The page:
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Chicken mesh and plywood radio/wifi reflector dish.

Haven't quite the time to do a proper instructible for this, but in case anyone finds it useful:

http://solarflower.blogspot.com/2011/07/chicken-mesh-and-plywood-radiowifi.html

Has schematics, 3d models and construction instructions.

Cost about NZ$20 in materials (plywood, mesh, cable ties, screws), took a couple days to make, but really only because of the lack of proper power tools.

Works real good.

Picture of Chicken mesh and plywood radio/wifi reflector dish.
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gsb326085 years ago
To kelseymh,
Watch the word... Fools. I can just about rip a UPS truck apart using a Leatherman multi tool. Not as hard as you think. And for NZ$20 any amplification at all is better than more NZ$..
SolarFlower_org (author)  gsb326085 years ago
I don't think he was having a go, but yes Leathermen are awesome things.
Still about eight dead arms between us tho before that thing was over.

Regarding my 3 km range comment, that was for wifi to wifi. If it's mobile like we were using here it's quite a considerable bit longer.

Wifi operates at 2.4ghz while in the US, while mobile frequencies are typically between 700 and 900 mhz. Lower frequencies penetrate buildings and foliage better, and because of the longer wavelengths, better reflect off your chicken wire mess reflector.

keaton35 years ago
"And in the interest of open source, here's the schematic:"
I commend you. we need more sharing of ideas in order for progress to continue.
Nice work. I've never tried any of the Wifi range extender schemes before, but I'll definitely file this one away in my head.

What kind of maximum range do you get with it? The next step would be to make a motorized pan/tilt platorm and mount it on your house.
SolarFlower_org (author)  LargeMouthBass5 years ago
Hi guys, thanks for the comments.

> I hope you took lots of pictures

That would have made sense, but no, only a couple. As I was the main fool doing the cutting there wasn't a lot of time to document the build. Really wish I'd known about that jigsaw...
Leatherman did a surprisingly decent job tho, just a lot of work.

> Do you know quantitatively how much amplification you get?

No, since we were receiving 3G rather than wifi I wasn't able to easily measure the signal strength. I'd be interested to find out tho.
The dish is now being used by a family living slightly up the hill, and they get a much stronger signal due to less obstructions (where I was pointing it was kinda at the ground, kinda at some trees; it was on a 5 meter usb cable so was limited in my options), I think they were getting up to 1.7Mbps transfer, which is close to the full speed of the connection.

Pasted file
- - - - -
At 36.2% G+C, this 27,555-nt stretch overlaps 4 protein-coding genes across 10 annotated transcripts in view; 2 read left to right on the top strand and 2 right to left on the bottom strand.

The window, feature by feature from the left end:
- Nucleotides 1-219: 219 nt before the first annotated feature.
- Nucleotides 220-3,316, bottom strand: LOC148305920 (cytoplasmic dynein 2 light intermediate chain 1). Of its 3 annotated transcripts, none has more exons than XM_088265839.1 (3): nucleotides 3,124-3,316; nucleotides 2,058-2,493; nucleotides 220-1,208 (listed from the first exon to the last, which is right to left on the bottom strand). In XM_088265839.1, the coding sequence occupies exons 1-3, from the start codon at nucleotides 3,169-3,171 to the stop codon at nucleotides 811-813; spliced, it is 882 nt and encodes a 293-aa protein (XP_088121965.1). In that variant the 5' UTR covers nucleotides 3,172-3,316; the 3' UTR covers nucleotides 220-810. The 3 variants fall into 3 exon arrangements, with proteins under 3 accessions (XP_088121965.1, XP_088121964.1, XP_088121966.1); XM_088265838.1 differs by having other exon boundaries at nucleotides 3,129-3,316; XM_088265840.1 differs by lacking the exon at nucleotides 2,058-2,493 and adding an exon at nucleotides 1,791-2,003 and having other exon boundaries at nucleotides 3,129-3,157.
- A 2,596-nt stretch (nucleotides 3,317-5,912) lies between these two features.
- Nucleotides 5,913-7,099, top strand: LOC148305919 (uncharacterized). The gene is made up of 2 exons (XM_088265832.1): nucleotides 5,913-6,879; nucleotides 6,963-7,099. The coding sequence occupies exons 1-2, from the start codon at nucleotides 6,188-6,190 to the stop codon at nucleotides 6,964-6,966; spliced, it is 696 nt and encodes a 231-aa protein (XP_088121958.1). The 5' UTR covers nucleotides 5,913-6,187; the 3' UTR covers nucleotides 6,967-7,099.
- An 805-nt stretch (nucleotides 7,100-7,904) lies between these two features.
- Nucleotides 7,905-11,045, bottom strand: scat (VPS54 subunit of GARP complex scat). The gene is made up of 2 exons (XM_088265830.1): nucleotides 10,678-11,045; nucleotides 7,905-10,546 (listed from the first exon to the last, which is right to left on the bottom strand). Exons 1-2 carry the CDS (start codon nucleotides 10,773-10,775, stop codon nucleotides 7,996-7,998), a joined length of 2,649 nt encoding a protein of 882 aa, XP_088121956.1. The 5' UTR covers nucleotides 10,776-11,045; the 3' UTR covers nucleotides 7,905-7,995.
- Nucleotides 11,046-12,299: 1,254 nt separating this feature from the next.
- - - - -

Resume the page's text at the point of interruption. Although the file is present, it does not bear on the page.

> The position of your receiver doesn't look right in the picture above

The signal we were getting was I think being bounced off the rather densely wooded hillside across the river, so was coming in from all kinds of angles. That meant that getting the dongle in just the right spot wasn't really an issue. As long as it was in there somewhere it was all pretty much the same. Just a big fuzz, really.

> the math is dead on

Modelled up in a couple hours in Rhino3D. Makes it pretty simple.

> You even left a couple of mm extra to account for the thickness of the
> chicken wire!

Yes.... that was.. entirely intentional..

> What kind of maximum range do you get with it?

Dunno, but it's a large diameter, so probably quite a bit. My father (it's left with him now I'm out of the country) wants to use it with a biquad antenna, which crank, and considering you can make this thing as large as you want, the range would be considerable. Especially if you had one each end. I've seen documentation of other, although larger, setups which hit 3 km pretty easily with line of sight.
kelseymh5 years ago
Interesting and very nice build! I hope you took lots of pictures (including the fools trying to use a Leatherman saw to cut those pieces! :-D), and will get a chance to flesh out a proper I'ble. It'll be a great candidate for Featuring.

I'm impressed that there's enough metal in the chicken wire to support the eddy currents needed for reflection (yes, I know the holes are smaller than lambda/2, with lambda = c/2.4 GHz = 12.5 cm). Do you know quantitatively how much amplification you get?

The position of your receiver doesn't look right in the picture above, but the math is dead on. With the 70 cm radius for your spherical dish, the focus is 35 cm above the bottom, just as you set for the four large supports (44 cm high, dish 9 cm above the base). You even left a couple of mm extra to account for the thickness of the chicken wire!